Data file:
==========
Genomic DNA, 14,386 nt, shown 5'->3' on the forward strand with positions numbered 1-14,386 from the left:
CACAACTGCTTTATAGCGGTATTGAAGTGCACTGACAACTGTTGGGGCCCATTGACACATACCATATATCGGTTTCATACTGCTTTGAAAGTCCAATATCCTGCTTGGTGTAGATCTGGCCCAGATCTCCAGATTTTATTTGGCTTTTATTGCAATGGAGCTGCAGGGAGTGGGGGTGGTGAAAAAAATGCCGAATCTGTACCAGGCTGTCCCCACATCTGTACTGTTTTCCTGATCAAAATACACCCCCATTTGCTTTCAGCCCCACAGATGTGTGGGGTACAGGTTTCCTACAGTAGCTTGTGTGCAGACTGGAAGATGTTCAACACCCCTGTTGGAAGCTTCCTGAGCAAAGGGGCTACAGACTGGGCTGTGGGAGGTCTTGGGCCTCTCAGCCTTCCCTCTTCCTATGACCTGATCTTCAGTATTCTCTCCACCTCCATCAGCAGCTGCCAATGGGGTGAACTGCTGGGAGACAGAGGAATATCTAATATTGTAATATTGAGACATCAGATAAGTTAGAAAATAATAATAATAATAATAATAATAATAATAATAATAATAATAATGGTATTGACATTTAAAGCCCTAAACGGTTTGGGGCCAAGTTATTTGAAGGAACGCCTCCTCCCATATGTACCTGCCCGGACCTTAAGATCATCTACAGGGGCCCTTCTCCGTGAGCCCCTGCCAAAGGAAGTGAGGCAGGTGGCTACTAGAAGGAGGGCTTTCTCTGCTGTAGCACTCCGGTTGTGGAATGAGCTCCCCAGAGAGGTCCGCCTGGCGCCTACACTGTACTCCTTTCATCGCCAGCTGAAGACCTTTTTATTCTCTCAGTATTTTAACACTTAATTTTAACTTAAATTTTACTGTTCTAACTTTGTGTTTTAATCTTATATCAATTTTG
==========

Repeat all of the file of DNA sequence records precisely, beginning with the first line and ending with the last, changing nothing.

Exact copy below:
Genomic DNA, 14,386 nt, shown 5'->3' on the forward strand with positions numbered 1-14,386 from the left:
CACAACTGCTTTATAGCGGTATTGAAGTGCACTGACAACTGTTGGGGCCCATTGACACATACCATATATCGGTTTCATACTGCTTTGAAAGTCCAATATCCTGCTTGGTGTAGATCTGGCCCAGATCTCCAGATTTTATTTGGCTTTTATTGCAATGGAGCTGCAGGGAGTGGGGGTGGTGAAAAAAATGCCGAATCTGTACCAGGCTGTCCCCACATCTGTACTGTTTTCCTGATCAAAATACACCCCCATTTGCTTTCAGCCCCACAGATGTGTGGGGTACAGGTTTCCTACAGTAGCTTGTGTGCAGACTGGAAGATGTTCAACACCCCTGTTGGAAGCTTCCTGAGCAAAGGGGCTACAGACTGGGCTGTGGGAGGTCTTGGGCCTCTCAGCCTTCCCTCTTCCTATGACCTGATCTTCAGTATTCTCTCCACCTCCATCAGCAGCTGCCAATGGGGTGAACTGCTGGGAGACAGAGGAATATCTAATATTGTAATATTGAGACATCAGATAAGTTAGAAAATAATAATAATAATAATAATAATAATAATAATAATAATAATAATGGTATTGACATTTAAAGCCCTAAACGGTTTGGGGCCAAGTTATTTGAAGGAACGCCTCCTCCCATATGTACCTGCCCGGACCTTAAGATCATCTACAGGGGCCCTTCTCCGTGAGCCCCTGCCAAAGGAAGTGAGGCAGGTGGCTACTAGAAGGAGGGCTTTCTCTGCTGTAGCACTCCGGTTGTGGAATGAGCTCCCCAGAGAGGTCCGCCTGGCGCCTACACTGTACTCCTTTCATCGCCAGCTGAAGACCTTTTTATTCTCTCAGTATTTTAACACTTAATTTTAACTTAAATTTTACTGTTCTAACTTTGTGTTTTAATCTTATATCAATTTTG